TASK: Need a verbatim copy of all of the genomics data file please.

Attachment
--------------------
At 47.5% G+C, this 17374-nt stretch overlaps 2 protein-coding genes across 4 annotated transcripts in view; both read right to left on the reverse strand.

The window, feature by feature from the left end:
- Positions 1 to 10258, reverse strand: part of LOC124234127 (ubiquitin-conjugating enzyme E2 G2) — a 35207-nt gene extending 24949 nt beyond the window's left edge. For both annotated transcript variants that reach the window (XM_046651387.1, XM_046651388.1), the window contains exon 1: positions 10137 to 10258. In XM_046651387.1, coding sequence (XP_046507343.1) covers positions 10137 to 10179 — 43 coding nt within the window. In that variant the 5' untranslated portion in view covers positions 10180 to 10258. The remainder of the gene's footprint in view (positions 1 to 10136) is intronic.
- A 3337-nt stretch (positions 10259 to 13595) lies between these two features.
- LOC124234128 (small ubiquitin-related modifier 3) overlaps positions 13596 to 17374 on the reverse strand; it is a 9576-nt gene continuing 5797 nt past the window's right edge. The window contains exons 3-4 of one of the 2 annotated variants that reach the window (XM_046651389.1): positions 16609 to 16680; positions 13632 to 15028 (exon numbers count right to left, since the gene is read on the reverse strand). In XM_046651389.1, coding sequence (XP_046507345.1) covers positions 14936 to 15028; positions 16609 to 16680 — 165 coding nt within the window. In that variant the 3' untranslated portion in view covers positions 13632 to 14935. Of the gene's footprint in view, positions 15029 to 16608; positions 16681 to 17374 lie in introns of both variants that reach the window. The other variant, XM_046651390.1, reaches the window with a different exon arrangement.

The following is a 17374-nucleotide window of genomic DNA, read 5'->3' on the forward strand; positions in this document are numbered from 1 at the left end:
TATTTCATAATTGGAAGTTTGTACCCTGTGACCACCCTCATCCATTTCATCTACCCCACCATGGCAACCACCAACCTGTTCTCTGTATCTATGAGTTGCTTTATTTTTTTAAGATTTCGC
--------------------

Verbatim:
At 47.5% G+C, this 17374-nt stretch overlaps 2 protein-coding genes across 4 annotated transcripts in view; both read right to left on the reverse strand.

The window, feature by feature from the left end:
- Positions 1 to 10258, reverse strand: part of LOC124234127 (ubiquitin-conjugating enzyme E2 G2) — a 35207-nt gene extending 24949 nt beyond the window's left edge. For both annotated transcript variants that reach the window (XM_046651387.1, XM_046651388.1), the window contains exon 1: positions 10137 to 10258. In XM_046651387.1, coding sequence (XP_046507343.1) covers positions 10137 to 10179 — 43 coding nt within the window. In that variant the 5' untranslated portion in view covers positions 10180 to 10258. The remainder of the gene's footprint in view (positions 1 to 10136) is intronic.
- A 3337-nt stretch (positions 10259 to 13595) lies between these two features.
- LOC124234128 (small ubiquitin-related modifier 3) overlaps positions 13596 to 17374 on the reverse strand; it is a 9576-nt gene continuing 5797 nt past the window's right edge. The window contains exons 3-4 of one of the 2 annotated variants that reach the window (XM_046651389.1): positions 16609 to 16680; positions 13632 to 15028 (exon numbers count right to left, since the gene is read on the reverse strand). In XM_046651389.1, coding sequence (XP_046507345.1) covers positions 14936 to 15028; positions 16609 to 16680 — 165 coding nt within the window. In that variant the 3' untranslated portion in view covers positions 13632 to 14935. Of the gene's footprint in view, positions 15029 to 16608; positions 16681 to 17374 lie in introns of both variants that reach the window. The other variant, XM_046651390.1, reaches the window with a different exon arrangement.

The following is a 17374-nucleotide window of genomic DNA, read 5'->3' on the forward strand; positions in this document are numbered from 1 at the left end:
TATTTCATAATTGGAAGTTTGTACCCTGTGACCACCCTCATCCATTTCATCTACCCCACCATGGCAACCACCAACCTGTTCTCTGTATCTATGAGTTGCTTTATTTTTTTAAGATTTCGC